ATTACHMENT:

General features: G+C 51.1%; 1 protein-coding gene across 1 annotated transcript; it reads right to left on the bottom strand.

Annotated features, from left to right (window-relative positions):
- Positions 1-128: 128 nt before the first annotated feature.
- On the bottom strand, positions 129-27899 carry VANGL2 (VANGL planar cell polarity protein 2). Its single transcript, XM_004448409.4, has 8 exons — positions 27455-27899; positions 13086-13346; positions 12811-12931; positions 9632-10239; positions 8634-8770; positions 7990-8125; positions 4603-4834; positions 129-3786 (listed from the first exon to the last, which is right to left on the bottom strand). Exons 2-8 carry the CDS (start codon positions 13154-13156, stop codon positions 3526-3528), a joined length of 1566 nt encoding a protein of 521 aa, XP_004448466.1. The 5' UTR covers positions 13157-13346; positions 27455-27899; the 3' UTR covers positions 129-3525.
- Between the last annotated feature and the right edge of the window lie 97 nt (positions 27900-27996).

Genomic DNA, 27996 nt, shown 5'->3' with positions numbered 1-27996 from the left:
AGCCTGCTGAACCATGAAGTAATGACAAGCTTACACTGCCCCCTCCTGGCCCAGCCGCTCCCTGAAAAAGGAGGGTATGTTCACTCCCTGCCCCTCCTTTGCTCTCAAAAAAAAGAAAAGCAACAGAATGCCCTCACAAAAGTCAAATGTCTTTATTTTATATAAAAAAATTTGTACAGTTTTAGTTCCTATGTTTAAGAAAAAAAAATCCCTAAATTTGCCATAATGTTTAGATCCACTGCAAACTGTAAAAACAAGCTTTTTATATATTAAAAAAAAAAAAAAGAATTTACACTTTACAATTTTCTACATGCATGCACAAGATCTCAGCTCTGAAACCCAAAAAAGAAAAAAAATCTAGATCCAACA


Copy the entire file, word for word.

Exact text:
General features: G+C 51.1%; 1 protein-coding gene across 1 annotated transcript; it reads right to left on the bottom strand.

Annotated features, from left to right (window-relative positions):
- Positions 1-128: 128 nt before the first annotated feature.
- On the bottom strand, positions 129-27899 carry VANGL2 (VANGL planar cell polarity protein 2). Its single transcript, XM_004448409.4, has 8 exons — positions 27455-27899; positions 13086-13346; positions 12811-12931; positions 9632-10239; positions 8634-8770; positions 7990-8125; positions 4603-4834; positions 129-3786 (listed from the first exon to the last, which is right to left on the bottom strand). Exons 2-8 carry the CDS (start codon positions 13154-13156, stop codon positions 3526-3528), a joined length of 1566 nt encoding a protein of 521 aa, XP_004448466.1. The 5' UTR covers positions 13157-13346; positions 27455-27899; the 3' UTR covers positions 129-3525.
- Between the last annotated feature and the right edge of the window lie 97 nt (positions 27900-27996).

Genomic DNA, 27996 nt, shown 5'->3' with positions numbered 1-27996 from the left:
AGCCTGCTGAACCATGAAGTAATGACAAGCTTACACTGCCCCCTCCTGGCCCAGCCGCTCCCTGAAAAAGGAGGGTATGTTCACTCCCTGCCCCTCCTTTGCTCTCAAAAAAAAGAAAAGCAACAGAATGCCCTCACAAAAGTCAAATGTCTTTATTTTATATAAAAAAATTTGTACAGTTTTAGTTCCTATGTTTAAGAAAAAAAAATCCCTAAATTTGCCATAATGTTTAGATCCACTGCAAACTGTAAAAACAAGCTTTTTATATATTAAAAAAAAAAAAAAGAATTTACACTTTACAATTTTCTACATGCATGCACAAGATCTCAGCTCTGAAACCCAAAAAAGAAAAAAAATCTAGATCCAACA